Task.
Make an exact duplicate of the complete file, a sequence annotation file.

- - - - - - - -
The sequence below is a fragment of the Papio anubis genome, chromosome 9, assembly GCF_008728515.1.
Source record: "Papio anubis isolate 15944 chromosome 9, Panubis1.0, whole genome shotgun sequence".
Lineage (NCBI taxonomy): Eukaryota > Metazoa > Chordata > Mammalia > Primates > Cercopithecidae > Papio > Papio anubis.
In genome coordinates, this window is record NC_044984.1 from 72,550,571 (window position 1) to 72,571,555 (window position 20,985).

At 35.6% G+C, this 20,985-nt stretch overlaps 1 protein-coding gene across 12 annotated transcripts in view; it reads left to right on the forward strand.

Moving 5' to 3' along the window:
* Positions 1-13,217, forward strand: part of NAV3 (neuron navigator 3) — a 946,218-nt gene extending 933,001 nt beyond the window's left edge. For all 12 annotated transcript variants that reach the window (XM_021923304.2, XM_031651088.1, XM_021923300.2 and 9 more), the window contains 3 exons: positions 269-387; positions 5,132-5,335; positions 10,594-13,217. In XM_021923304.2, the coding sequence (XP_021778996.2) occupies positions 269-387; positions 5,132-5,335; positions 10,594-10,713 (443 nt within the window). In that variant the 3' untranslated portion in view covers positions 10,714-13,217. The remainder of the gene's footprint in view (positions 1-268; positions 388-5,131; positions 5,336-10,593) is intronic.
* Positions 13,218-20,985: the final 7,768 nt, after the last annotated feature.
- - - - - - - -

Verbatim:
The sequence below is a fragment of the Papio anubis genome, chromosome 9, assembly GCF_008728515.1.
Source record: "Papio anubis isolate 15944 chromosome 9, Panubis1.0, whole genome shotgun sequence".
Lineage (NCBI taxonomy): Eukaryota > Metazoa > Chordata > Mammalia > Primates > Cercopithecidae > Papio > Papio anubis.
In genome coordinates, this window is record NC_044984.1 from 72,550,571 (window position 1) to 72,571,555 (window position 20,985).

At 35.6% G+C, this 20,985-nt stretch overlaps 1 protein-coding gene across 12 annotated transcripts in view; it reads left to right on the forward strand.

Moving 5' to 3' along the window:
* Positions 1-13,217, forward strand: part of NAV3 (neuron navigator 3) — a 946,218-nt gene extending 933,001 nt beyond the window's left edge. For all 12 annotated transcript variants that reach the window (XM_021923304.2, XM_031651088.1, XM_021923300.2 and 9 more), the window contains 3 exons: positions 269-387; positions 5,132-5,335; positions 10,594-13,217. In XM_021923304.2, the coding sequence (XP_021778996.2) occupies positions 269-387; positions 5,132-5,335; positions 10,594-10,713 (443 nt within the window). In that variant the 3' untranslated portion in view covers positions 10,714-13,217. The remainder of the gene's footprint in view (positions 1-268; positions 388-5,131; positions 5,336-10,593) is intronic.
* Positions 13,218-20,985: the final 7,768 nt, after the last annotated feature.